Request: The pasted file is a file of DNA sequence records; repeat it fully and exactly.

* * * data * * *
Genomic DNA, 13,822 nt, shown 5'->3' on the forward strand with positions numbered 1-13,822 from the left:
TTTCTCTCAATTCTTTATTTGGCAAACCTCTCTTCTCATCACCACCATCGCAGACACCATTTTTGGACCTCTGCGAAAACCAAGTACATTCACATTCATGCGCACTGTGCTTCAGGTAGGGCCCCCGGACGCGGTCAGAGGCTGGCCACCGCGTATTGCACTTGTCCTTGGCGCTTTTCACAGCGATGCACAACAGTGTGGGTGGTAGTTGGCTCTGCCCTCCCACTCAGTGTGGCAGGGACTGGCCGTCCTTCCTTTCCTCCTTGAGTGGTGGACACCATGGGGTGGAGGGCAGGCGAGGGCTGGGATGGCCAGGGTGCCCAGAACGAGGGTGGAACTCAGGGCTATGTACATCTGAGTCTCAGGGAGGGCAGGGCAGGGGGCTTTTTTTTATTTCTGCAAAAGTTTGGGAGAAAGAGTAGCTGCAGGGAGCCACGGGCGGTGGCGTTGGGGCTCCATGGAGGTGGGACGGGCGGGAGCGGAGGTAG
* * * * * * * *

Genomic DNA, 13,822 nt, shown 5'->3' on the forward strand with positions numbered 1-13,822 from the left:
TTTCTCTCAATTCTTTATTTGGCAAACCTCTCTTCTCATCACCACCATCGCAGACACCATTTTTGGACCTCTGCGAAAACCAAGTACATTCACATTCATGCGCACTGTGCTTCAGGTAGGGCCCCCGGACGCGGTCAGAGGCTGGCCACCGCGTATTGCACTTGTCCTTGGCGCTTTTCACAGCGATGCACAACAGTGTGGGTGGTAGTTGGCTCTGCCCTCCCACTCAGTGTGGCAGGGACTGGCCGTCCTTCCTTTCCTCCTTGAGTGGTGGACACCATGGGGTGGAGGGCAGGCGAGGGCTGGGATGGCCAGGGTGCCCAGAACGAGGGTGGAACTCAGGGCTATGTACATCTGAGTCTCAGGGAGGGCAGGGCAGGGGGCTTTTTTTTATTTCTGCAAAAGTTTGGGAGAAAGAGTAGCTGCAGGGAGCCACGGGCGGTGGCGTTGGGGCTCCATGGAGGTGGGACGGGCGGGAGCGGAGGTAG